-- Drew, hometown unknown
Most folks in the industry think it's a foregone conclusion, Drew -- me included, though I have no substantiated proof just yet. Dodge has to agree to come off the hood, which it wouldn't do in the past when other sponsors -- such as UPS -- showed particular interest in sponsoring Kahne.
If it ultimately does happen, it will be quite interesting to witness the rebranding of Budweiser beer. The Dale Jr. fan and the Kasey Kahne fan are entirely different people. Might Anheuser-Busch use Kahne to promote Bud as a chic, trendy beer?
Some talk of putting a road course into the Chase. I doubt that will happen, but how about swapping a few races around and making Watkins Glen the Richmond of NASCAR?
Think of it, the last chance to make the Chase! Think of what some of the bubble drivers would do! It makes Montreal in the Busch Series look like a walk in the park! All the banging, bumping and actually making a road course fun for all NASCAR fans -- I like 'em myself, and I have been a NASCAR fan since the '70s.
What's your take? Thanks Marty!
-- Rick Richardson, Texas
I love road-course racing, Rick, and I wholeheartedly believe a road event should be included in the Chase. The eventual champion should be forced to perform on every type of track during his 10-race title march.
And between Mexico City, Sonoma, Montreal and Watkins Glen, road courses have provided fans some of the season's best on-track drama. (Montoya vs. Pruett? Robby Gordon vs. NASCAR? Montoya vs. Harvick, and Gordon vs. Turn 1? Come on. How great is that?)
But making Watkins Glen the Chase clincher? No. Richmond is perfect. A short track with speedway tendencies. Three grooves. Some of the best competition the sport has to offer. I think that part of the schedule is perfect as is.
Great column on the Montreal race. I agree with you that Robby Gordon got screwed. When he gave Marcos (Ambrose) that car at The Glen, was that just a makeup ploy or does he really want to add a second team?
-- Chuck Roberts, Pilot Point, Texas
Robby Gordon Motorsports is working diligently to find funding to add a second Nextel Cup Series team for 2008, Chuck. I spoke with Gordon about it and he said RGM officials meet on the subject often, and that he "believes a second car is real. We're not make-believing. We're working hard on it."
Gordon feels he has the facilities to seamlessly add a second team, but he would have to hire more people. The major hang up is money; sponsors are reluctant to spend millions on a start-up program that isn't guaranteed a position in the first five races of 2008, through the top-35 rule.
"We're obviously discussing it," Gordon said. "There is opportunity. Getting it done is another thing. I think, when you look at my little single-car team, for us to be where we're at -- top-25 in points, we're ahead of two Evernham Motorsports cars, two Ganassi cars, two Yates cars.
"So obviously we're capable of running one car. A second car would only enhance our capabilities. Processes are in place to build and operate two cars."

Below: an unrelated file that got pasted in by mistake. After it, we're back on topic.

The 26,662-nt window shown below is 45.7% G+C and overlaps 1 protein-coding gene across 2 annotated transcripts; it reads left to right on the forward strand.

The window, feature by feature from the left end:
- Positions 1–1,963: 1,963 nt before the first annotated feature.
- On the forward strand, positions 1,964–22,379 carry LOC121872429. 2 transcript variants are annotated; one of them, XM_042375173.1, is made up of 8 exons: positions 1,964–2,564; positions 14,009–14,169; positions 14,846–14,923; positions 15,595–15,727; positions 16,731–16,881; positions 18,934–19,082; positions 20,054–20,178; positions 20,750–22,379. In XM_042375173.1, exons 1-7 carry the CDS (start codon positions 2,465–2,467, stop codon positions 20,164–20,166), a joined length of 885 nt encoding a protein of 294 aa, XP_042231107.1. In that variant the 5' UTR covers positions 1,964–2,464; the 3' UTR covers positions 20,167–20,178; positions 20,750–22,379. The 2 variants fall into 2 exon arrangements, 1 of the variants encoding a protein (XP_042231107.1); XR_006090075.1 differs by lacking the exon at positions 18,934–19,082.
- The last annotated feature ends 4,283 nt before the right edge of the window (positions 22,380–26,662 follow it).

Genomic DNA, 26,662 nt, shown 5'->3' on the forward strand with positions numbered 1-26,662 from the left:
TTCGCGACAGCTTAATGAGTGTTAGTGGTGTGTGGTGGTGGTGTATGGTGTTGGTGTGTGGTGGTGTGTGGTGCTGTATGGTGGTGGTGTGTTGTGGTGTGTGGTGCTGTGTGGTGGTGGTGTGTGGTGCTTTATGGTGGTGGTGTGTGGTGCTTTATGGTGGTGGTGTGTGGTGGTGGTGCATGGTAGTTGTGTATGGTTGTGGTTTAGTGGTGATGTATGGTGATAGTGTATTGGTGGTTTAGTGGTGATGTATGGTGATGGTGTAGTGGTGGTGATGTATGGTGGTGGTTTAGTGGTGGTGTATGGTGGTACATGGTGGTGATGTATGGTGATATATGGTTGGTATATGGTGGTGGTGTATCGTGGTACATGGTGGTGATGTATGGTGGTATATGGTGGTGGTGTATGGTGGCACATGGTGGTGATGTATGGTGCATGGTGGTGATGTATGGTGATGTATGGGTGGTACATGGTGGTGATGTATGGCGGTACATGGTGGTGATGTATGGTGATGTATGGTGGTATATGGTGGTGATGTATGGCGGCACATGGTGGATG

Quick one for you: I notice every week, the No. 20 car always has a four-digit number on the bottom of the rear quarter panels (behind the rear wheels) and it's different every week. For example, it read "2037" at Watkins Glen this past weekend. Do you know what this number represents every week?
-- Brady Smith, Laurel, Md.
Good question, Brady. The number represents the best-performing Home Depot store from the previous week. It is an internal initiative Home Depot began several years ago that has proved wildly successful among their associates and store managers. The opportunity to race with Tony Stewart offers extra incentive to get it done. Office Depot does a similar program with Carl Edwards.
Buried in the whole DEI/Ginn merger was the elimination of the No. 13 car and its all important position in the top 35 of the owners points. Why was the 13 team eliminated instead of sold to another team? I would think that many teams would have paid a fairly large sum for that guaranteed starting spot in the field each week.
-- Ron York, Omaha, Neb.
Oh, teams would most certainly pay a premium for the guaranteed spot, Ron. Problem is NASCAR won't let them. NASCAR disallows the sale of owner points, feeling that would create a scenario that opens the door for wealthy team owners to buy championships rather than earning them.
Been watching J.J. Yeley since his USAC days. Where's he going to end up? Will he get another shot in Cup?
-- Tim H., Phoenix
Without question he'll get another Nextel Cup shot, Tim. Not sure where just yet, but according to Mike Brown at Bill Davis Racing he's at the top of everyone's list of potential drivers. Brown tells me BDR is very interested in Yeley, and that he has been on their radar screen for several years now.
They have requested they be kept abreast of Yeley's situation and where they stand in terms of landing his driving services. He has options, Tim.
That's my time for this week. Hopefully it wasn't terribly boring for you this time around, Bobby in Houston. I'd hate for you to waste those precious 10 minutes yet again.
Marty Smith is a contributor to ESPN's NASCAR coverage. He can be reached at ESPNsider@aol.com.